mliu writes: The New York Police Dept has long denied the existence of quotas in arrests. However, as making a recording in NY only requires a single party's consent, a Brooklyn cop carried a digital voice recorder with him and surreptitiously recorded his superior and fellow cops as he went about his job. The recordings reveal that in addition to quotas backed by threat of discipline, the cops also were pressured to suppress attempts to report crimes in order to make crime statistics appear more favorable for the department and the mayor. As the article describes, this perfectly dovetails a survey released earlier this year wherein retired NYPD supervisors described "intense pressure" to show declines in crime by manipulating statistics. After his whistle blowing, his commander had him forcibly committed to a mental ward.
mliu writes: Sprint announced today the first 4G phone for American markets, dubbed the Evo, and its spec list is impressive. Android 2.1, 1GHz processor, WVGA screen, capacitive touch, 720p recording, HDMI out, the works. Combine that with Android's spectacular growth this past quarter, almost tripling its marketshare, and maybe this could be a turning point for the Linux-based operating system by Google. Of course, Sprint has been in rough shape lately, and has been hemorrhaging subscribers, but releasing what is arguably the most impressive smartphone on the market is certainly a step in the right direction.
mliu writes: In what is sure to be a blow to the already beleaguered stand alone GPS market, Nokia, the global leader in smartphone market share, has released a fully offline-enabled free GPS navigation and mapping application for its Symbian smartphones. Furthermore, the application also includes Lonely Planet and Michelin guides. Unfortunately, the N900, which is beloved by geeks for its Maemo Linux-based operating system, has not seen any of the navigation love so far. With Google's release of Google Navigation for Android smartphones, and now Nokia doing one better and releasing an offline-enabled navigation application, hopefully this is the start of a trend where this becomes an expected component of any smartphone.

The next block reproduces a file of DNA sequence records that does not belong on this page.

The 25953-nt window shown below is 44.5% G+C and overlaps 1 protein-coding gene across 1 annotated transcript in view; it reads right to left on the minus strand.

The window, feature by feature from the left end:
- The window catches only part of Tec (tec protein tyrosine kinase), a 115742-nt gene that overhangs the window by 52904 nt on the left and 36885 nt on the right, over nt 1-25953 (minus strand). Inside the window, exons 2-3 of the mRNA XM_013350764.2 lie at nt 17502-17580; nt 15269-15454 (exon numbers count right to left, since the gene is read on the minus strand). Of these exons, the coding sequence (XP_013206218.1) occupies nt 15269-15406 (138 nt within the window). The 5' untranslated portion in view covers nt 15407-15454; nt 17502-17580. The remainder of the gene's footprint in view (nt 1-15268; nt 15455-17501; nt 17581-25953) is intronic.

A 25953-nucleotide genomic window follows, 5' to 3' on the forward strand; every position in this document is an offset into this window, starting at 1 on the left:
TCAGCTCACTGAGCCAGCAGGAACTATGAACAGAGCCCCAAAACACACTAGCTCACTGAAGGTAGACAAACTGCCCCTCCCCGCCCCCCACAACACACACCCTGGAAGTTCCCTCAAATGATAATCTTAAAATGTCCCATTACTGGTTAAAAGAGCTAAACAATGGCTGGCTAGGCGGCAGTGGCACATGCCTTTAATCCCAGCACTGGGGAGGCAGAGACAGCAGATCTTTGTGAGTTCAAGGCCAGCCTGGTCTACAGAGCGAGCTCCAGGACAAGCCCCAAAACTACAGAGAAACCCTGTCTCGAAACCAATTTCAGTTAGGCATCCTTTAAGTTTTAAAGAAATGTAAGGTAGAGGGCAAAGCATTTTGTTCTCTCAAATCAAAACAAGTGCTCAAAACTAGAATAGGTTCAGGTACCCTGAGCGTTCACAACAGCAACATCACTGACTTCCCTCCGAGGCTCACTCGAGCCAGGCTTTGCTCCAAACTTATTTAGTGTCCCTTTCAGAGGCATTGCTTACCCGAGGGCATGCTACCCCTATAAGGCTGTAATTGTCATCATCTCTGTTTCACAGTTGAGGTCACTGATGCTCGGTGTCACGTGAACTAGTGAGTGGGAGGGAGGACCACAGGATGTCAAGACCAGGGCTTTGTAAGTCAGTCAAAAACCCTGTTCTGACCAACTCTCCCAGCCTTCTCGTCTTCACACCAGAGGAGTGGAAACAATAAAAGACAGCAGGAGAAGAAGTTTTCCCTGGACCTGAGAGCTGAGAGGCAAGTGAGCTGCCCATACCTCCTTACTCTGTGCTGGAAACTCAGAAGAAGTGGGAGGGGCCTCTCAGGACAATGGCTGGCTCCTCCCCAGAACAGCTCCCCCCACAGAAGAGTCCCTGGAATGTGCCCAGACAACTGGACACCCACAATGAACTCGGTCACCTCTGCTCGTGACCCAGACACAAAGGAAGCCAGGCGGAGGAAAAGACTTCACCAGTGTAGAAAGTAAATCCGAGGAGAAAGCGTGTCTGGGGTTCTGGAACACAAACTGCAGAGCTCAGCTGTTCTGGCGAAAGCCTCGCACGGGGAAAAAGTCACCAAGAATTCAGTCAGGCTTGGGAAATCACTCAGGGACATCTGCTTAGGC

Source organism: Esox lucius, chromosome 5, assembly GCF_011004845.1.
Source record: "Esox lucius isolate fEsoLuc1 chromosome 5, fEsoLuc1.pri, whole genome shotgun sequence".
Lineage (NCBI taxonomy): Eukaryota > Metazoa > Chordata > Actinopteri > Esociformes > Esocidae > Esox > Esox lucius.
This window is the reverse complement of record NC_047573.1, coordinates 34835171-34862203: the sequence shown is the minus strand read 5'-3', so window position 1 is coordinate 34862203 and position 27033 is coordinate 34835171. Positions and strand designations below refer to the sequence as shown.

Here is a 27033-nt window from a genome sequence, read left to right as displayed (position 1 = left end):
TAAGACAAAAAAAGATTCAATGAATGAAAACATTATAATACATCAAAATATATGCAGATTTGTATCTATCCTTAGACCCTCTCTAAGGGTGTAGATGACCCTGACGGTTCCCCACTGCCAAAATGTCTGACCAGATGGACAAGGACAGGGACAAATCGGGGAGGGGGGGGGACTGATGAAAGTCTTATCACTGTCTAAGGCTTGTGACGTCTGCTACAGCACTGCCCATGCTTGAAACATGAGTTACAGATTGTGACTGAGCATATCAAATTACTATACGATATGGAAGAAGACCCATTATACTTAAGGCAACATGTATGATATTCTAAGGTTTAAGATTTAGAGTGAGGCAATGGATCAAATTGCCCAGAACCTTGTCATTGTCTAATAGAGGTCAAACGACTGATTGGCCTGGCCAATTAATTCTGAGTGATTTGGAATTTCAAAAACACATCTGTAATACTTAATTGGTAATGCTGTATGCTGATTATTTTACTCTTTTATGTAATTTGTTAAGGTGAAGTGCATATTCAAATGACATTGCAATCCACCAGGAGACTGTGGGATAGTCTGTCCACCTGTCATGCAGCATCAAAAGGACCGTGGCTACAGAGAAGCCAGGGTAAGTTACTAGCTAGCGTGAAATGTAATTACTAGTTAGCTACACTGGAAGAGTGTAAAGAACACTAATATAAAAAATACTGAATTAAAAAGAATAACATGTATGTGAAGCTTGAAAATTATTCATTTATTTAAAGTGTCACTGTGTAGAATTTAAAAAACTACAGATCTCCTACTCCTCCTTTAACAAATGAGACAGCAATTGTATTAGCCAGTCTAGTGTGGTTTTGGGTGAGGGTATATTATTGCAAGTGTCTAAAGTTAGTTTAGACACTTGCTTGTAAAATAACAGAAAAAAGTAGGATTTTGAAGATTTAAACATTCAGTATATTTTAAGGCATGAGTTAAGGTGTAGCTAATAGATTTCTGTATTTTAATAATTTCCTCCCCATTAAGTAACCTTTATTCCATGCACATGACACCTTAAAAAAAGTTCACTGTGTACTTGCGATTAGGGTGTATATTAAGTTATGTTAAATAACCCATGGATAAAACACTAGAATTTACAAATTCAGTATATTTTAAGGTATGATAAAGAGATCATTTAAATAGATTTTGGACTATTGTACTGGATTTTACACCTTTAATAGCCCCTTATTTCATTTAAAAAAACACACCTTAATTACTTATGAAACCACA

mliu writes: Cellphones and other portable digital recording devices have revolutionized the ability of ordinary citizens to draw attention to policy misconduct. A police force is obviously a necessary part of a modern society, but by the very nature of the institution, power is concentrated into a few, and inevitably this results in abuses. The Roman poet Juvenal asked who will police the police? Technology has enabled society to shift the balance of power, at least a small amount, back to the people, so that every member of society can police the police. Unfortunately and predictably, the police have not taken kindly to this reduction of their power in every case, and Boston.com tells the story of a number of abusive arrests against people merely recording the public actions of police officers. Most disturbingly, towards the end of the article, a number of instances are highlighted where these arrests have resulted in successful convictions, on the misguided view that by concealing the act of recording, an unlawful secret wiretap was made.